eng 420 lecture3n4

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Travel-Nature

Published on March 27, 2008

Author: Gallard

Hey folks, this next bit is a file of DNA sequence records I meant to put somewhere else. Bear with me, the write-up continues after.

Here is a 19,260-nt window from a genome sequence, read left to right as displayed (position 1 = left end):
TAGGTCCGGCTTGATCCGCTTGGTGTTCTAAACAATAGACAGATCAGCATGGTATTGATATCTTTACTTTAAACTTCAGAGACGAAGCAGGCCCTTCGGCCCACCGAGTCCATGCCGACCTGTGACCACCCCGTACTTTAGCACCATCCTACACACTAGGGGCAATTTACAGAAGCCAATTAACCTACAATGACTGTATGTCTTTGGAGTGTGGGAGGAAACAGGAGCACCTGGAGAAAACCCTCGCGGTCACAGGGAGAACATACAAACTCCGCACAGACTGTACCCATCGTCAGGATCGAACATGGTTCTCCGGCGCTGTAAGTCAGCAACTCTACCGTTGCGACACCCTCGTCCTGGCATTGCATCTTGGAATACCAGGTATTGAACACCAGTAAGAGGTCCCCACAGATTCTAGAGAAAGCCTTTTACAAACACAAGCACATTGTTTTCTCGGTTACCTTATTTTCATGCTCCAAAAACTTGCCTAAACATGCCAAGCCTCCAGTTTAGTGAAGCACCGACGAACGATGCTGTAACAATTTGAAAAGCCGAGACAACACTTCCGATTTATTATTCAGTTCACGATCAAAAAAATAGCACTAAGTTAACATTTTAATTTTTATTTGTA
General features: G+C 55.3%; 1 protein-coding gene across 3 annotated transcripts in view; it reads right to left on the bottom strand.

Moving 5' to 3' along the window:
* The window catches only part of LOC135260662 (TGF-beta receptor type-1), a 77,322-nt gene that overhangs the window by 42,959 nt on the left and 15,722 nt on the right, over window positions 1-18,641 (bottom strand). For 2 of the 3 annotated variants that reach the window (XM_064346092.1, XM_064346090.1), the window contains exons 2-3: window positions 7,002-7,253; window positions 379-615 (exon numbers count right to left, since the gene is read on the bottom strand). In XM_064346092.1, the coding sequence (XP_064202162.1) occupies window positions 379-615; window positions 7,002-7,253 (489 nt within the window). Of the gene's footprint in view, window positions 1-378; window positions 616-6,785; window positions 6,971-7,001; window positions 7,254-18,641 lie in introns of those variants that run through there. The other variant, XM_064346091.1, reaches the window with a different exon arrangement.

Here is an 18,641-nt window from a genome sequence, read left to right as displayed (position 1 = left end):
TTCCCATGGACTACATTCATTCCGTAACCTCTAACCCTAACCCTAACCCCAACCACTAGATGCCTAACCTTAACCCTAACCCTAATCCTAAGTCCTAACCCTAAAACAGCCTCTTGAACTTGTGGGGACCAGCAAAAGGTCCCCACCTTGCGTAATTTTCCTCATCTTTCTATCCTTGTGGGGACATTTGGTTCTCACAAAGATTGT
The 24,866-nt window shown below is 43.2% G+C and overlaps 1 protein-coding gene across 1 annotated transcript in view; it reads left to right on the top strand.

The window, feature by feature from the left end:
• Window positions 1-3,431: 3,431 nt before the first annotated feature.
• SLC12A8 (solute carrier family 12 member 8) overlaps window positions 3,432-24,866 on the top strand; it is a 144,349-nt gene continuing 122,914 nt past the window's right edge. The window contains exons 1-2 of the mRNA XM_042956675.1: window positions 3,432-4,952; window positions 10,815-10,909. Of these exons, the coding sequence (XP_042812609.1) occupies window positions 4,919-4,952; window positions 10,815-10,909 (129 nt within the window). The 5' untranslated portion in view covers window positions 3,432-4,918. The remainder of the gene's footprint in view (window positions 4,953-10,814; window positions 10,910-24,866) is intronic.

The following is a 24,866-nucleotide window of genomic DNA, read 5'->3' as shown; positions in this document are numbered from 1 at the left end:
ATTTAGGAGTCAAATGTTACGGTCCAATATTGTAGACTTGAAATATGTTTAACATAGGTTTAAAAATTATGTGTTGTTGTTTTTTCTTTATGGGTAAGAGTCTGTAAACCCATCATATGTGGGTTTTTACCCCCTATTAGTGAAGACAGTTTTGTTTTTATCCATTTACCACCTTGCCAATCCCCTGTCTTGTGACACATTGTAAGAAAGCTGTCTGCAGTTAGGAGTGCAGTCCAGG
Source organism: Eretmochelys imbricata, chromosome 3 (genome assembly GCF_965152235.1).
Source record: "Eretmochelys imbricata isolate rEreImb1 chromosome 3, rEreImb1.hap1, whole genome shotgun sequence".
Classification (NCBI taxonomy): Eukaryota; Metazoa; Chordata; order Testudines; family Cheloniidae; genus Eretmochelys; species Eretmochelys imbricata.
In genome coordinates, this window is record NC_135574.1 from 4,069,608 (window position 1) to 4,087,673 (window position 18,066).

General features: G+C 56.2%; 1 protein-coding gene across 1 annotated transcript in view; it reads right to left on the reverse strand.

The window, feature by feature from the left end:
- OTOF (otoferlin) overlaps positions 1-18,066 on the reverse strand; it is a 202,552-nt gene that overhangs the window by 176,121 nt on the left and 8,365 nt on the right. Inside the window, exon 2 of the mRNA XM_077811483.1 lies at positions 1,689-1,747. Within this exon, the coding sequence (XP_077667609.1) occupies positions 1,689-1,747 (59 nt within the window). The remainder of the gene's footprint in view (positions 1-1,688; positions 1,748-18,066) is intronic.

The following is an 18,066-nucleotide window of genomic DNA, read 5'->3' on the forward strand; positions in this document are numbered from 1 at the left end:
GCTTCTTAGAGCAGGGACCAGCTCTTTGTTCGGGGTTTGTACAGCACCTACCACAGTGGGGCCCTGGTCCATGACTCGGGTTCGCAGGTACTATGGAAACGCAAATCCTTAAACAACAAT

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Slide1:  Chapters 3 and 4: Pidgins & Creoles, and Codes Outcomes of Language Contact:  Outcomes of Language Contact Language Death: no native speakers Language Shift: One language replaces another Language Maintenance: A relatively stable bi-/ multilingual society Pidgin: a rudimentary system of communication Creole: creation of a new language based on pidgins or languages in contact Lingua Franca Global Languages Endangered Languages:  Endangered Languages Prediction: half of the approximately 6,000 languages may become extinct within 100 years. 90 Alaskan indigenous 2 being acquired by children. 90 Australia Aboriginal 20 being used by all age groups. 175 Native American 20 being acquired by children. Slide4:  “Creole Courtyard” 1887 Part I. Pidgins  Creoles 1. Pidgins & Creoles: Introduction:  1. Pidgins & Creoles: Introduction Pidgins and Creoles:  Pidgins and Creoles Language varieties developed by speakers in contact who share no common language. Pidgin Limited functions of use Adjunct language (no one speaks only a pidgin) Linguistically simplified Develop their own rules and norms of usage Examples West African Pidgin English Chinook Jargon, Native American, British, & French traders in the Pacific Northwest, 19th c. Solomon Island Pidgin, Solomon Islands Slide7:  Creole Languages developed from pidgins First language of some members of a speech community Used for a wide range of functions Examples Jamaican Creole (also called patois) Krio (Sierra Leone, Africa) Gullah (South Carolina & Georgia) Creole Languages (82):  Creole Languages (82) AFRO-SEMINOLE CREOLE USA AMAPA CREOLE Brazil ANGOLAR São Tomé e Príncipe ARABIC, BABALIA CREOLE Chad ARABIC, SUDANESE CREOLE Sudan AUKAN [DJK] Suriname BAHAMAS CREOLE ENGLISH Bahamas BAJAN [BJS] Barbados BAY ISLANDS CREOLE ENGLISH Honduras BERBICE CREOLE DUTCH Guyana BETAWI Indonesia (Java and Bali) BISLAMA Vanuatu CAFUNDO CREOLE Brazil CHAVACANO Philippines CRIOULO, UPPER GUINEA Guinea-Bissau CUTCHI-SWAHILI Kenya DUTCH CREOLE U.S. Virgin Islands FA D'AMBU Equatorial Guinea FERNANDO PO CREOLE ENGLISH Equatorial Guinea FRENCH GUIANESE CREOLE FRENCH French Guiana GUYANESE CREOLE ENGLISH Guyana HAITIAN CREOLE FRENCH Haiti HAWAII CREOLE ENGLISH USA INDO-PORTUGUESE Sri Lanka INDONESIAN, PERANAKAN Indonesia KARIPUNA CREOLE FRENCH Brazil KITUBA Democratic Republic of Congo KORLAI CREOLE PORTUGUESE India KRIO Sierra Leone KRIOL Australia KWINTI Suriname LEEWARD CARIBBEAN CREOLE ENGLISH Antigua LESSER ANTILLEAN CREOLE FRENCH St. Lucia LOUISIANA CREOLE FRENCH USA and so on... http://www.ethnologue.com/web.asp Sources of Linguistic Features:  Sources of Linguistic Features Superstrate: the socially dominant language Most vocabulary from superstrate language (lexifier language) Substrate: socially subordinate language(s) Most grammatical structure from the substrate language(s) Example: Solomon Islands Pidgin:  Superstrate: English Substrate: Oceanic languages What does -im mean? Mi no luk-im pikipiki bulong iu I not see-HIM? pig belong you (“I didn’t see your pig.”) *Mi no luk pikipiki bulong iu. English I shot the burglar. I shot ‘im. *I shot’im the burglar. Example: Solomon Islands Pidgin Example, continued:  Solomons Pidgin transitive intransitive luk ‘look’ luk-im ‘see something sut ‘shoot’ sut-im ‘shoot something’ Kwaio (Oceanic language) aga ‘look’ aga-si ‘see something’ fana ‘shoot’ fana-si ‘shoot something’ Example, continued Can you identify the superstrate of these Creoles?:  Can you identify the superstrate of these Creoles? 1. mo pe aste sa banan. I am buying the banana. French: Seychelles Creole 2. de bin alde luk dat big tri. They always looked for a big tree. English: Roper River Creole 3. a waka go a wosu. He walked home. English: Saran 4. ja fruher wir bleiben. Yes at first we remained. German: Papua New Guinea 5. olmaan i kas-im chek. The old man is cashing a check. English: Cape York Creole 6. li pote sa bay mo. He brought that for me. French: Guyanais Discussion Question 1, Wardhaugh page 64 “If someone told you the pidginized varieties of a language are ‘corrupt’ and ‘ungrammatical,’ and indicated that their speakers are either ‘lazy’ or ‘inferior,’ how might you try to show that person how wrong he or she is? What kinds of evidence would you use? (Is this question too PC? Why “how” wrong?):  Discussion Question 1, Wardhaugh page 64 “If someone told you the pidginized varieties of a language are ‘corrupt’ and ‘ungrammatical,’ and indicated that their speakers are either ‘lazy’ or ‘inferior,’ how might you try to show that person how wrong he or she is? What kinds of evidence would you use? (Is this question too PC? Why “how” wrong?) Five creoles for you to remember 1. Jamaican Creole 2. Gulluh 3. Krio 4. Chinese pidgin English 5. Yiddish (Wardhaugh 64-5):  Five creoles for you to remember 1. Jamaican Creole 2. Gulluh 3. Krio 4. Chinese pidgin English 5. Yiddish (Wardhaugh 64-5) Now have a look at discussion question 2 on p. 69 of Wardhaugh:  Now have a look at discussion question 2 on p. 69 of Wardhaugh The theories of Pidgin origin:  The theories of Pidgin origin 1. Polygenesis (not from a single source, but develop independently when the social situation requires communication among speakers who do not share a common language, but need to communicate. Monogenetic and relexification theories of pidgin origin are almost certainly wrong (Wardhaugh 74-5) Discussion question 1 on page 77 of Wardhaugh is worth at least a few minutes of our time.:  Discussion question 1 on page 77 of Wardhaugh is worth at least a few minutes of our time. 2. Creole Development:  2. Creole Development Creoles: Structural Similarities:  Creoles: Structural Similarities 1. zero copula di kaafi kuol the coffee cold (The coffee is cold.) 2. serial verbs: one verb fulfills a grammatical role Gullah Creole English (So. Carolina & Georgia) I tol pas mi he tall pass me (He’s taller THAN me.) Theories of Creolization:  Theories of Creolization 1. When children learn a pidgin as a native language 2. Grammaticalization and phrases become words ‘ma bilong mi’ (my husband) to mabilongmi (Wardhaugh 78) Levels of creole/language status and the continuum 1. Acrolect “high speech” 2. Mesolect “middle speech” 3. Basolect “low speech” Groups often recognize status distinctions subconsciously:  Levels of creole/language status and the continuum 1. Acrolect “high speech” 2. Mesolect “middle speech” 3. Basolect “low speech” Groups often recognize status distinctions subconsciously Creolization:  Creolization 1. When children learn a pidgin as their mother tongue, within a generation or two, native language use becomes consolidated and widespread. The result is a creole. 2. Major expansion in the structural linguistic resources: vocabulary, grammar, and style. 3. Shift in the overall patterns of language use in the community. Slide23:  Decreolization Shift toward standard form of the language from which the creole derives. The standard language has the status of social prestige, education, wealth. Creole speakers find themselves under great pressure to change their speech in the direction of the standard. Slide24:  Hypercreolization Aggressive reaction against the standard language on the part of creole speakers, who assert the superior status of their creole, and the need to recognize the ethnic identity of their communication. Such a reaction can lead to a marked change in speech habits as speakers focus on what they see as the “pure” form of the creole. Recreolization:  Recreolization As Jamacians living in England who “deliberately recreolize the English they use in an attempt to assert their ethnic identity and solidarity bacause of the social situation in which they find themselves (Wardhaugh 84) Look at discussion question 1 on page 85 (an analagous way to think about these redical linguistic evolutions is to consider the metamorphosis of the whale. Radical change because of special enviornment. Look also at discussion question 5 3. Pidgins & Creoles: Conditions for Development:  3. Pidgins & Creoles: Conditions for Development 1. The Slave Trade:  1. The Slave Trade The forcible exile of over 12 million Africans to work the plantations of European colonists. Profile of a Slave Ship:  Profile of a Slave Ship Name of ship: Zong Left Sãn Tomé 6 September 1781 Slaves on board 440 White crew 17 Arrived in Jamaica 27 November 1781 Slaves deceased 60 Crew deceased 7 Slaves sick on arrival, likely to die greater than 60 Price per slave in Jamaica 20-40 pounds from The Memoirs of Granville-Sharp (text p. 284) Two Locations:  Two Locations Fort Creole: developed at fortified posts along the west African coast, where European forces held slaves until the arrival of the next ship. Guinea Coast Creole English Plantation Creole: developed on plantations in the New World colonies under the dominance of different European languages. Jamaican Creole Jamaica English Negerhollands Virgin Islands Dutch Haitian Creole Haiti French Papiamento Netherlands Antilles Spanish Angolar Sãno Tomé Portuguese 2. Trade:  2. Trade Naga Pidgin Contemporary pidgin spoken by peoples in mountain regions of north-east India. Acts as lingua franca (29 languages) Originated as a market language in Assam in the 19th century among the Naga people Undergoing creolization among small groups like the Kacharis in the town of Dimapur, and among the children of interethnic marriages. 3. European settlement:  3. European settlement movement of European settlers to places where the indigenous population had not been decimated or moved into reservations a slave population did not form the labor force Fanakalo spoken in parts of South Africa vocabulary from Zulu, and some from English & Afrikaans) stable pidgin, shows no signs of creolizing 4. War:  4. War Korean Bamboo English American wars in Asia (Japan, Korea, Vietnam, Thailand) marginal, unstable pidgin Read story of Cinderella-San, Wardhaugh pp. 71-2 5. Labor Migration:  5. Labor Migration within colonized countries, people from different ethnic groups may be drawn into a common work sphere without being forced Tok Pisin in Papua New Guinea (Pacific Islands) 4. Linguistic Features of Pidgins:  4. Linguistic Features of Pidgins Examples:  Examples Two pidgins for which English supplied much of the vocabulary Cameroonian Pidgin, Cameroon, West Africa Korean Bamboo English, Korea Slide36:  Phonology Tend to reduce consonant clusters. Lack Affixes Slide37:  Morphology Use Reduplication. (as in English ‘purple’) Slide38:  Lexicon Reduced vocabularies Polysemy Circumlocution Slide39:  Compounding Lexicon Slide40:  Grammatical Structure “Often complete lack of inflection in nouns, pronouns, verbs, and adejectives” Wardhaugh 67 Lack articles (e.g. the, a, an) Preference for compound sentences, not complex. very few suffixes and grammatical markers Time usually expressed with adverbs instead of inflection Chinese Pidgin English Before my sellum for ten dollar PAST 1sg sell for ten dollars I sold it for ten dollars. Not always “polite” bagarap ka bilong me I bagarap Wardhaugh, p. 68:  Not always “polite” bagarap ka bilong me I bagarap Wardhaugh, p. 68 Linguistic artifacts are absent. Spellings such as ‘knight’ and words which show historical vowel shift like ‘type’ vs ‘typical’ also, though a shift in consonant pronunciation rather than in vowel is ‘space’ ‘spacious’ It is as if these new languages are too young to have the wrinkles that older languages develop:  Linguistic artifacts are absent. Spellings such as ‘knight’ and words which show historical vowel shift like ‘type’ vs ‘typical’ also, though a shift in consonant pronunciation rather than in vowel is ‘space’ ‘spacious’ It is as if these new languages are too young to have the wrinkles that older languages develop 5. Pidgin Development:  5. Pidgin Development Theories for structural similarities:  Theories for structural similarities 1. Monogenesis & relexification (Portuguese) 2. Independent parallel development (“foreigner talk”) 3. Linguistic universals Classifying Pidgins: Grammatical Complexity :  Classifying Pidgins: Grammatical Complexity Pre-pidgin (or jargon) Stable Pidgin Expanded Pidgin Less Complex More Complex Expanded Pidgins:  Expanded Pidgins Pidgins that have developed a more formal role, as regular auxiliary languages. May have official status as lingua francas. Linguistically more complex to meet needs. Used for more functions in a much wider range of situations. Tok Pisin (Papua New Guinea) c. 1880 expanded pidgin currently undergoing creolization. Now has about 20,000 native speakers. about 44% of the population Slide47:  Sociolinguistics Codes Beyond Babel (2001) a documentary Intonation The difficulty of defining language, culture, sociolinguistics, dialect, creole, pidgin, now complicated by the word ‘code’. According to Wardhaugh, the term ‘code’ is useful because it is neutral. :  The difficulty of defining language, culture, sociolinguistics, dialect, creole, pidgin, now complicated by the word ‘code’. According to Wardhaugh, the term ‘code’ is useful because it is neutral. High (H) and Low (L) varieties of a language are distinct, kept separate, and used in different situations. All children learn the L variety, but may not learn the H viariety (Wardhaugh 89):  High (H) and Low (L) varieties of a language are distinct, kept separate, and used in different situations. All children learn the L variety, but may not learn the H viariety (Wardhaugh 89) Slide50:  Bilingualism Individual bilingualism two native languages in the mind Fishman: “ a psycholinguistic phenomenon” Societal bilingualism A society in which two languages are used but where relatively few individuals are bilingual Fishman: “a sociolinguistic phenomenon” Stable bilingualism persistent bilingualism in a society over several generations Language evolution: Language shift Diglossia Try discussion questions 1, 2, and 5 on page 94. 1. Classical Latin and diglossia. 2. English, French, and 1066. Where did Latin fit in if French was H and English L 5. Diglossia, dialect, and the vernacular in the classroom:  Try discussion questions 1, 2, and 5 on page 94. 1. Classical Latin and diglossia. 2. English, French, and 1066. Where did Latin fit in if French was H and English L 5. Diglossia, dialect, and the vernacular in the classroom Slide53:  BENEFITS OF BILINGUALISM (California Department of Education, Language Policy and Leadership Office) Enhanced academic and linguistic competence in two languages Development of skills in collaboration & cooperation Appreciation of other cultures and languages Cognitive advantages Increased job opportunities Expanded travel experiences Lower high school drop out rates Higher interest in attending colleges and universities Potential problems with bilingualism Interference between L1 and L2 Increasing proficiency in L2 leads to reduced speed in L1 :  Potential problems with bilingualism Interference between L1 and L2 Increasing proficiency in L2 leads to reduced speed in L1 Table 1: Percent of Children Who Speak Only English by Generation and Group :  Table 1: Percent of Children Who Speak Only English by Generation and Group By 3rd generation more than 70% of most groups, Hispanic, Asian, ect. Are monoglot English speakers Speaking only English is the predominant pattern by the third generation, except for Dominicans, who are known for frequent back-and-forth travel between their homeland and the US. Some very interesting multilingual situations occur in the world and we will look at some of these in this lecture. Tukano The Tukano people of the northwest Amazon, on the border between Colombia and Brazil, are multilingual. Men in this society must marry outside their language group. To marry a woman who speaks the same language is seen to be marrying one’s sister (one whose mother-tongue is the same). Men, therefore, choose to marry from the various neighbouring tribes where other languages are spoken. Once married the woman moves to the husband’s household. As a result of this process most villages are multilingual as women have moved into them as wives and taking with them their mother tongue. Children are born into a multilingual environment speaking both the mother’s and the father’s language and those of other children. When men from one village visit another they will always find speakers of their own language who have preceded them. Multilingualism among the Tukano is the norm, they cannot readily tell an outsider just how many languages they speak or how well they speak them.:  Some very interesting multilingual situations occur in the world and we will look at some of these in this lecture. Tukano The Tukano people of the northwest Amazon, on the border between Colombia and Brazil, are multilingual. Men in this society must marry outside their language group. To marry a woman who speaks the same language is seen to be marrying one’s sister (one whose mother-tongue is the same). Men, therefore, choose to marry from the various neighbouring tribes where other languages are spoken. Once married the woman moves to the husband’s household. As a result of this process most villages are multilingual as women have moved into them as wives and taking with them their mother tongue. Children are born into a multilingual environment speaking both the mother’s and the father’s language and those of other children. When men from one village visit another they will always find speakers of their own language who have preceded them. Multilingualism among the Tukano is the norm, they cannot readily tell an outsider just how many languages they speak or how well they speak them. Siane A similiar circumstance occurs in New Guinea with the Siane. It is normal for people to know several languages and to choose the most appropriate one for each occasion. There is also a genuine interest in ‘language learning’ among the Siane. Salisbury (1962) tells of a situation where a group of laborers returned from working on the coast where they had learned pidgin English (Tok Pisin) and almost immediately a village school was established so that the rest of the males in the community could learn the pidgin.:  Siane A similiar circumstance occurs in New Guinea with the Siane. It is normal for people to know several languages and to choose the most appropriate one for each occasion. There is also a genuine interest in ‘language learning’ among the Siane. Salisbury (1962) tells of a situation where a group of laborers returned from working on the coast where they had learned pidgin English (Tok Pisin) and almost immediately a village school was established so that the rest of the males in the community could learn the pidgin. India A multilingual situation has been reported by Gumperz and Wilson (1971) of Kupwar, a village of 3,000 inhabitants in Maharashtra in India. Four languages are spoken: two Indo-European language, Marathi and Urdu, and two non-Indo-European languages: Kannada and Telegu. Language use is determined by the caste system: The highest caste, Jains, speak Kannada The untouchables speak Marathi The small population of rope-markers speak Telugu The Muslims speak Urdu Marathi dominates inter-group communication. Bilingualism and even tri-lingualism is normal, especially among men. A consequence of this situation has been some convergence of languages with regard to syntax. As a result the languages have become to differ more and more in their vocabularies alone. (Wardhaugh 1998:99):  India A multilingual situation has been reported by Gumperz and Wilson (1971) of Kupwar, a village of 3,000 inhabitants in Maharashtra in India. Four languages are spoken: two Indo-European language, Marathi and Urdu, and two non-Indo-European languages: Kannada and Telegu. Language use is determined by the caste system: The highest caste, Jains, speak Kannada The untouchables speak Marathi The small population of rope-markers speak Telugu The Muslims speak Urdu Marathi dominates inter-group communication. Bilingualism and even tri-lingualism is normal, especially among men. A consequence of this situation has been some convergence of languages with regard to syntax. As a result the languages have become to differ more and more in their vocabularies alone. (Wardhaugh 1998:99) The Gastarbeiter impact In Europe bilingualism has resulted from a longstanding co-existence of languages, as in Belgium, or from more recent changes in social structure, such caused by the Gastarbeiter or guest worker groups in Europe. Guest workers and their dependents now constitute a population of 24 million in northern Europe. They originate from Turkey, Greece, Italy, Japan, the new Balkan states and Arabic-speaking countries. In the early 1990s it was estimated that some 750,000 foreign students attended German schools and about 1 million attended French schools. Such populations need to be catered for in terms of language programmes for maintaining the children’s languages, translation services, interpreting services etc. all of which have an impact on the multilingual nature of society.:  The Gastarbeiter impact In Europe bilingualism has resulted from a longstanding co-existence of languages, as in Belgium, or from more recent changes in social structure, such caused by the Gastarbeiter or guest worker groups in Europe. Guest workers and their dependents now constitute a population of 24 million in northern Europe. They originate from Turkey, Greece, Italy, Japan, the new Balkan states and Arabic-speaking countries. In the early 1990s it was estimated that some 750,000 foreign students attended German schools and about 1 million attended French schools. Such populations need to be catered for in terms of language programmes for maintaining the children’s languages, translation services, interpreting services etc. all of which have an impact on the multilingual nature of society. Fluidity An important feature of most multilingual societies is their fluidity. The relationships between the languages are always changing (with the exception perhaps of Paraguay). In some areas the level of bilingualism is increasing which suggests that the languages are becoming more equal, in others, second and third generation immigrants are becoming more monolingual as in the USA and in Australia. Several scenarios might exist: language maintenance whereby one language survives despite powerful neighbours language shift whereby speakers of a language may have assimilated to the dominant culture and its language Extensive vocabulary borrowing by one of the languages The emergence of a new ‘hybrid’, eg creoles and pidgins Language death:  Fluidity An important feature of most multilingual societies is their fluidity. The relationships between the languages are always changing (with the exception perhaps of Paraguay). In some areas the level of bilingualism is increasing which suggests that the languages are becoming more equal, in others, second and third generation immigrants are becoming more monolingual as in the USA and in Australia. Several scenarios might exist: language maintenance whereby one language survives despite powerful neighbours language shift whereby speakers of a language may have assimilated to the dominant culture and its language Extensive vocabulary borrowing by one of the languages The emergence of a new ‘hybrid’, eg creoles and pidgins Language death Three-Circle Model of World Englishes:  Three-Circle Model of World Englishes The Inner Circle:  The Inner Circle English as dominant language “Standard Englishes” British Isles (UK) 65 million US & parts of Caribbean 300 million Canada 27 million Australia 18 million New Zealand 4 million 414 million The Outer Circle:  The Outer Circle former colonies co-exists with other languages “Standardizing Englishes” African territories (Ghana, Kenya, Nigeria, Tanzania, Ambia) 300 million Indian subcontinent (India, Paistan, Bangladesh, Sri Lanka) 1.2 billion Pacific rim (Malaysia, Singapore, Philippines) 80 million The Expanding Circle:  The Expanding Circle English of those for whom the language serves no purpose within their own countries. Historically, learned English to use with native speakers in the U.S. and UK. Now, more likely to use it for communication with other non-native speakers. Number is more difficult to assess since it depends on the level of competence Far East (China, Indonesia, Japan, Korea, Nepal, Taiwan) 1.7 billion Middle East (Egypt, Israel, Saudi Arabia) 70 million Africa (Zimbabwe) 10 million Worldwide Speakers of English:  Worldwide Speakers of English 20% of the world’s population speak English as a first or second language additional 45% use English in some important capacity in their lives Total: Nearly two-thirds of the world population “Outer Circle”: Indian English:  “Outer Circle”: Indian English Social Tensions:  “I think it’s too late to resist anything. I mean there’s no point. You know, you’ve got English, it’s become part of the fabric of the country. It’s an Indian language, it’s not a foreign language, not any more. And I think the task at hand is to be able to own it. You know, and define your own version of how you use the language.” —Arnab Chaudhuri Social Tensions Spoken Indian English: Grammatical:  Spoken Indian English: Grammatical omission of articles I borrowed book from library. SOV word order I door open. prepositional variation I my aunt to visited. comparative good, more good, most good of all itself/only Can I meet with you tomorrow itself? existential ‘there’ Meat is there, vegetables are there. politeness markers These mistakes may please be corrected. tense & aspect I am having a cold. question non-inversion Who you have come to see? generic tag question You are going home soon, isn’t it? Spoken Indian English: Lexical:  Spoken Indian English: Lexical bandh ‘regional labor strike’ crore ‘10 million’ lathi ‘bamboo iron-clad police truncheon’ biodata ‘CV/Curriculum Vitae’ co-brother ‘wife’s sister’s husband’ Slide70:  We started by setting up exhibitions on railway stations, ordinarily you know that nobody will come and see an exhibition if it is uh... organized in a hall, but in a railway station there are always people and have a little time to spare. They started coming to the exhibition, they started looking around, and of course we tried to reach their minds by telling them what the various matters are and you'd be surprised that we could motivate quite a number of people in this very simple fashion. People always like elephants — they're fantastic looking — and we decided to acquire an elephant, paint it and we all taught it some tricks. Listen for trilled /r/ and retroflex stops Indian English Audio Sample II. English as a Global Language:  II. English as a Global Language What is a Global Language?:  What is a Global Language? Is English a global language because more people speak it than any other language? No. Only about one-fourth of the world's population speaks English as its primary or second language. Slide73:  A global language plays some role in most countries. 1. Mother-tongue USA, Canada, Britain, Ireland, Australia, New Zealand, South Africa (but compare to Spanish in 20 countries) 2. Official language: government, law, media, education some kind of special status in over 70 countries (e.g. Ghana, Nigeria, India, Singapore, Rwanda) more than any other international language, present and past (e.g. French, Spanish, Arabic) 3. Priority status in countries’ foreign-language teaching most widely taught foreign language (100+ countries) becoming the chief foreign language (e.g. 1996, replaced French in Algeria (a former French colony) Number of English Speakers Growing Rapidly:  Number of English Speakers Growing Rapidly The three roles English plays throughout the world suggest that English will eventually come to be used by more people than any other language. The number of speakers fluent/competent in English is growing more rapidly for English than any other language (although Spanish is growing more rapidly than English in terms of mother-tongue use). Slide75:  Should we have a global language? Advantages:  Advantages International Lingua Franca International business International air transportation International organizations 1945 UN, World Bank 1946 UNESCO, UNICEF 1948 World Health Organization International academic-scientific community conferences publication Internet Disadvantages:  Disadvantages Mixed feelings for native speakers Pride? Ownership? Linguistic complacency Are monolingual English speakers disadvantaged? Should everyone speak at least two languages? Language death Access to power English spoken by world elite. Internet Slide78:  How English Became a Global Language Why English?:  Why English? It is more beautiful/logical? It has “less grammar”? What about Latin, Greek, Arabic? It is easier to learn? However, children learn “more complex” languages at the same rate as children learning English It is willing to borrow words? It is more democratic because it doesn’t have a grammatical system of coding social class differences? Javanese, Japanese NONE of the above. Slide80:  1. Religious proselytizing & current religious significance) Australian aborigine villagers and Caucasian missionary, 1930 In the 1600s, the King James Bible traveled farther and faster than the spoken word could. The Bible was in print when the British Empire was being built. From 1611, voyages to America, to India through the East India Company, and later to South Africa. 2. The Slave Trade:  2. The Slave Trade The forcible exile of over 12 million Africans to work the plantations of European colonists. 3. Imperialism India, independence 1947:  3. Imperialism India, independence 1947 Hindu Man Serving Tea to Colonial Woman (ca. 1910-1930) © Underwood & Underwood CORBIS VV1190 New Zealand:  New Zealand   Maori Warriors (ca. 1854) In the 19th century the Maori resisted colonization and warred with British settlers. ©CORBIS BK002387 4. Economic significance:  4. Economic significance England led world in production and trade in 1900 USA led world in industrial production in 20th century. 5. Cultural Capital :  5. Cultural Capital Japan English doesn’t have a historic foothold in Japan. Western movies, fashion, music Japanese teenagers have grown up with American and UK music. “Chris Peppler: “I am a bilingual DJ and my forte is more on western music rather than the local music and I feel that when you’re introducing American or British songs I like to do it in English. It’s just like you know, you don’t eat sushi with a knife and fork.” Babamania:  Babamania Japanese pop group performs exclusively in English. チェルシーホテル "say baba TOKYO" 予約受け付け Slide87:  Myths about English as a Global Language Myths about English as a Global Language:  Myths about English as a Global Language 1. Will everyone soon be speaking English? 2. Will globalization lead to homogeneity? People have more choices, not fewer (you can order customized jeans from Levi Strauss and a customized computer from Dell). Establish virtual communities (e.g. fly fishing) 3. Are nation-states crumbling (e.g. European Union)? The EU promotes uniform standards for food production and currency; however, it also promotes Catalan autonomy and Scottish devolution. Resources:  Resources International Dialects of English Archives: http://www.ukans.edu/~idea/index2.html Varieties of English http://www.ic.arizona.edu/~lsp British English, Canadian English, African-American English, American Indian English, Chicano English, Northeast U.S., Southern States English Worldwide Accents of English Text, transcription, audio, some explanations of linguistic features. Comparison of British RP with General American, Scottish, USA Southern Mountains, Texan, Asian Indian, Nigerian http://www.gazzaro.it/accents/files/accents2.html http://www.gazzaro.it/accents/files/EnglishAccents.html New Englishes: http:www.postcolonialweb.org/index.html Pidgin and Creoles Language Museum: http://www.language-museum.com Pidgins & creoles archive http://www.pca.uni-siegen.de